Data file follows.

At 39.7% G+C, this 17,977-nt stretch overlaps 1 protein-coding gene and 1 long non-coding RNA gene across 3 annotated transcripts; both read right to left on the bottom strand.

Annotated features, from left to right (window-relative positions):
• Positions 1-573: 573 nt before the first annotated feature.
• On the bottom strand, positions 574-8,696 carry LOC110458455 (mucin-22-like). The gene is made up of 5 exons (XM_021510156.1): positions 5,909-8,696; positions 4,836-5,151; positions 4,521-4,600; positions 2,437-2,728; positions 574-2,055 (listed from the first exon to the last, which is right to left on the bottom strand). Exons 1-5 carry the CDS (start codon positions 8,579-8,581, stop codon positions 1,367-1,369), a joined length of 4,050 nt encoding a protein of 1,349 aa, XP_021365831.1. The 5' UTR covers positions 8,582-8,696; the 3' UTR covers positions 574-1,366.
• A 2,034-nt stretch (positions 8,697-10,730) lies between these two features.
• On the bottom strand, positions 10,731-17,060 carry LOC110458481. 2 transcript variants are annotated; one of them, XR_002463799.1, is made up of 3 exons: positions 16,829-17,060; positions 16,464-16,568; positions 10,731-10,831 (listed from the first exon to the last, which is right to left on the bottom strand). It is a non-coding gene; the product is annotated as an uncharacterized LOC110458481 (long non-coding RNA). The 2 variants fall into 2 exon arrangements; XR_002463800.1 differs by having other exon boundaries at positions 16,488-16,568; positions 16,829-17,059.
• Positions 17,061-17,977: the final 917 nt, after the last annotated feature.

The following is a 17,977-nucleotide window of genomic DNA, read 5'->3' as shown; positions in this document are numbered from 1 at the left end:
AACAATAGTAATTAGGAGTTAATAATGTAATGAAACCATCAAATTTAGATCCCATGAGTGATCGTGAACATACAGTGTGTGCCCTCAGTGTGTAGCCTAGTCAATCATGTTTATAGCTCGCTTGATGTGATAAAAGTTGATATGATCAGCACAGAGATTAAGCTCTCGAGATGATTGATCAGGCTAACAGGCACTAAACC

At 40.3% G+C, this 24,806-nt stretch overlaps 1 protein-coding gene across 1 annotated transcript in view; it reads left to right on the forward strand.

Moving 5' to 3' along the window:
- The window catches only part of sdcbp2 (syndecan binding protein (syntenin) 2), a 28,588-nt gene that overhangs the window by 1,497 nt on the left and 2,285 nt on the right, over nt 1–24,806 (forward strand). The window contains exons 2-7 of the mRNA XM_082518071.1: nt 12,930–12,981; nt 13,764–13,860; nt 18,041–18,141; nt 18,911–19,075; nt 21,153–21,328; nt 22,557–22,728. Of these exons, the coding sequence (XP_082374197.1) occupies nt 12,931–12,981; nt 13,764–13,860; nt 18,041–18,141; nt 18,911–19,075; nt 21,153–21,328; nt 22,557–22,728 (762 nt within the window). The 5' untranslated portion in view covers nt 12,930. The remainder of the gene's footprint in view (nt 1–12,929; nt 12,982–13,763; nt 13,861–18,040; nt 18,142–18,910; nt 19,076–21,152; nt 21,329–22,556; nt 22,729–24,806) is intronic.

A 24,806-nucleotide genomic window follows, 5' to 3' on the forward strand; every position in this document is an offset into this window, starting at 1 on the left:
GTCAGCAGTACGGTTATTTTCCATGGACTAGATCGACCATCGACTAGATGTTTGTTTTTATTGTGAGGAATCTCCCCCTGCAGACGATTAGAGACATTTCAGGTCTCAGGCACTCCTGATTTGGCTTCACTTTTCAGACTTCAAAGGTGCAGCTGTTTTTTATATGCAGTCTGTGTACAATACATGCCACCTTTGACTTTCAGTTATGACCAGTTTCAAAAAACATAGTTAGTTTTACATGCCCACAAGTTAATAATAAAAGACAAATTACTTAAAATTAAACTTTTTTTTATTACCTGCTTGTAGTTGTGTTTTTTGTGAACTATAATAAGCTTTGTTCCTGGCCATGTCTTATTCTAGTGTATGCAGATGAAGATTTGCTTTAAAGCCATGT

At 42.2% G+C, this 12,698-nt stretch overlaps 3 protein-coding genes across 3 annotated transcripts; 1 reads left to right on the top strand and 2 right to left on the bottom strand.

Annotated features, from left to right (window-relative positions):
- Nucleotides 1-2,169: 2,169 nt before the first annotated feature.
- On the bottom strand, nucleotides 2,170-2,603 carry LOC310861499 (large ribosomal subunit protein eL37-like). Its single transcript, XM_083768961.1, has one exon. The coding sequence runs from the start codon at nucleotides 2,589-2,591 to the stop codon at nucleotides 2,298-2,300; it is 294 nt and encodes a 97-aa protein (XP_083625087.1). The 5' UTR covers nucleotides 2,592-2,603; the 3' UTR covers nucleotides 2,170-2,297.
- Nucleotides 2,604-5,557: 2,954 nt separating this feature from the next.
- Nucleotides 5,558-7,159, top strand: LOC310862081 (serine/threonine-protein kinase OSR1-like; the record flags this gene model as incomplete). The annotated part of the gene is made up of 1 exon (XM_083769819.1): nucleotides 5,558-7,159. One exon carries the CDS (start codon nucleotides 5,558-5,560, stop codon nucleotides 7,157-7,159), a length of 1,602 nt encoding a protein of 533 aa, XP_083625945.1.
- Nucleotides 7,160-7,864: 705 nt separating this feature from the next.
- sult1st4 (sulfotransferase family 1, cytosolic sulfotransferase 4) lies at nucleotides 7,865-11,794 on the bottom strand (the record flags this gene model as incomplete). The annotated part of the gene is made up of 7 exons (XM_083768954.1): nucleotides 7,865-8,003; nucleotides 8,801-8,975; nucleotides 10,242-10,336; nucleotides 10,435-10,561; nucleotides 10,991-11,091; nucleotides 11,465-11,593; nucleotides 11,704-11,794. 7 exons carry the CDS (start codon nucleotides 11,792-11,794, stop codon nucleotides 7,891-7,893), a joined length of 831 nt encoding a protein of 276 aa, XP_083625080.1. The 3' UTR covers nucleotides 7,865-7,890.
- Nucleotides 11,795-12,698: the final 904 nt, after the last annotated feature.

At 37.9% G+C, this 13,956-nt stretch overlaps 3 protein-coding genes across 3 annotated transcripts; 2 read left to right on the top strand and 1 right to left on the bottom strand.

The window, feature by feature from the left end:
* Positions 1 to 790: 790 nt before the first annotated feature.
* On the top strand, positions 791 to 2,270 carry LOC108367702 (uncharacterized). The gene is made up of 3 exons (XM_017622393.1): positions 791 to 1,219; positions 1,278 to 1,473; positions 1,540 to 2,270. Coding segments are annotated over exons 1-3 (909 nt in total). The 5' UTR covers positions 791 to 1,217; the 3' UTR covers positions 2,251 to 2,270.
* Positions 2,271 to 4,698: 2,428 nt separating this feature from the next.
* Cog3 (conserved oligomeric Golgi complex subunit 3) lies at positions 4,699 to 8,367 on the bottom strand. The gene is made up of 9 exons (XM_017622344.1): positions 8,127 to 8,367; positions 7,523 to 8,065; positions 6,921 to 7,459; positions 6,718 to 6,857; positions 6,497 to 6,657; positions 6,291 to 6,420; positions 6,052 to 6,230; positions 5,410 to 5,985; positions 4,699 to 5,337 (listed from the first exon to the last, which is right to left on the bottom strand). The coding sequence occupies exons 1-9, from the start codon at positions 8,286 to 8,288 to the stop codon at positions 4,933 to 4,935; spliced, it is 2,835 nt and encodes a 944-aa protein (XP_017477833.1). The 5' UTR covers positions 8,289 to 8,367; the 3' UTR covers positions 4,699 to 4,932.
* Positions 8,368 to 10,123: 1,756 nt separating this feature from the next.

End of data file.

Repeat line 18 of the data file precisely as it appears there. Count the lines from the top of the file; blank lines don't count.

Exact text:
- On the bottom strand, nucleotides 2,170-2,603 carry LOC310861499 (large ribosomal subunit protein eL37-like). Its single transcript, XM_083768961.1, has one exon. The coding sequence runs from the start codon at nucleotides 2,589-2,591 to the stop codon at nucleotides 2,298-2,300; it is 294 nt and encodes a 97-aa protein (XP_083625087.1). The 5' UTR covers nucleotides 2,592-2,603; the 3' UTR covers nucleotides 2,170-2,297.